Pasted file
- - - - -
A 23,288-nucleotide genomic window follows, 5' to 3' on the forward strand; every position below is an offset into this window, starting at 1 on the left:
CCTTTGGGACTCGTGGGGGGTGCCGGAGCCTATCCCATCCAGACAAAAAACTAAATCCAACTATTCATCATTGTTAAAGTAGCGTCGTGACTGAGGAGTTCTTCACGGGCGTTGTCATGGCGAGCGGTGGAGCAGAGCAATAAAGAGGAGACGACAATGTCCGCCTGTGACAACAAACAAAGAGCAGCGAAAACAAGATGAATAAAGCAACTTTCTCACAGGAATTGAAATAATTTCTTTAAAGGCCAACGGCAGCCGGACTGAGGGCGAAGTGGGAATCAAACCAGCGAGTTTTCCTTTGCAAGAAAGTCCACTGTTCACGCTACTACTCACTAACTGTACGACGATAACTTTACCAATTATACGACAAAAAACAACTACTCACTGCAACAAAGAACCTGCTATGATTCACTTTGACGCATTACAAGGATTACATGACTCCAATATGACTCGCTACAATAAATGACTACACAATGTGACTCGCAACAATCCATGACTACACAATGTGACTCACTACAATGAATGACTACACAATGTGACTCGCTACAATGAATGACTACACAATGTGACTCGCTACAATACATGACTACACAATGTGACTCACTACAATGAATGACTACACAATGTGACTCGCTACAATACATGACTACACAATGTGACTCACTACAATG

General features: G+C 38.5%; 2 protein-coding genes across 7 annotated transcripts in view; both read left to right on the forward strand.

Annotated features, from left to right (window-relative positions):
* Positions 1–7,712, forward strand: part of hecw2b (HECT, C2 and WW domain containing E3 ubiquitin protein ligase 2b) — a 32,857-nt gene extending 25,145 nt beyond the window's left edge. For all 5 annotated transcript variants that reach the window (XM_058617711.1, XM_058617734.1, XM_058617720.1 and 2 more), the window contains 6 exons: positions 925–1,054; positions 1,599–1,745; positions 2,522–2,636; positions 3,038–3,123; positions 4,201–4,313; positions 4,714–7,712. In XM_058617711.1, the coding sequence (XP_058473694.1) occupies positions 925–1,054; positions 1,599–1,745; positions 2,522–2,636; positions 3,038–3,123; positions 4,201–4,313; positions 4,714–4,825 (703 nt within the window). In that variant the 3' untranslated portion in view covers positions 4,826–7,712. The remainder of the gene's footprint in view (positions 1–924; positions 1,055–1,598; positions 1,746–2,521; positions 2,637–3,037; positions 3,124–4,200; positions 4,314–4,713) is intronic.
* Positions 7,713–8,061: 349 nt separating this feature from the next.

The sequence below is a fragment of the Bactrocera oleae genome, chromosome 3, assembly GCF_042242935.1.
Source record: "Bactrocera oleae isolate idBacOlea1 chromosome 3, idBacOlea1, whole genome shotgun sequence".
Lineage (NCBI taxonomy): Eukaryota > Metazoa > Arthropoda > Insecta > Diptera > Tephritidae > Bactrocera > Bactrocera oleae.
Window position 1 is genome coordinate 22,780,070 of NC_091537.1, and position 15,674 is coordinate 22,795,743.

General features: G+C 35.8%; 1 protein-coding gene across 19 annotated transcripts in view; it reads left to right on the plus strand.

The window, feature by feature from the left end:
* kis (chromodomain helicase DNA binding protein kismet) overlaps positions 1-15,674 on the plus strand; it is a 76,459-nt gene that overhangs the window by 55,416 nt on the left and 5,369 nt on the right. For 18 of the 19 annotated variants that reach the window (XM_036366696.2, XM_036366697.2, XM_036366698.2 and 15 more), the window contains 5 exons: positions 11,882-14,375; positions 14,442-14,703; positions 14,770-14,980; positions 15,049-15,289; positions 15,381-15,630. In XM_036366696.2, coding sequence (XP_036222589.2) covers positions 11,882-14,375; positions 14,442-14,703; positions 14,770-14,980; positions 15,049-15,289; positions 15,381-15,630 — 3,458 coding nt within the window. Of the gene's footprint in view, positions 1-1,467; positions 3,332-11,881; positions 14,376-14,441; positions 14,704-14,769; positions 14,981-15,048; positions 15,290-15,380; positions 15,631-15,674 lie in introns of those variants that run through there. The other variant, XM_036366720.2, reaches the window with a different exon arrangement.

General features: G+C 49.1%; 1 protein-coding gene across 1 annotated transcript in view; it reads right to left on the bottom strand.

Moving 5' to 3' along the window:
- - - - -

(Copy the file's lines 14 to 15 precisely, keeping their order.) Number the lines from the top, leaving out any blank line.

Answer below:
General features: G+C 49.1%; 1 protein-coding gene across 1 annotated transcript in view; it reads right to left on the bottom strand.

Moving 5' to 3' along the window: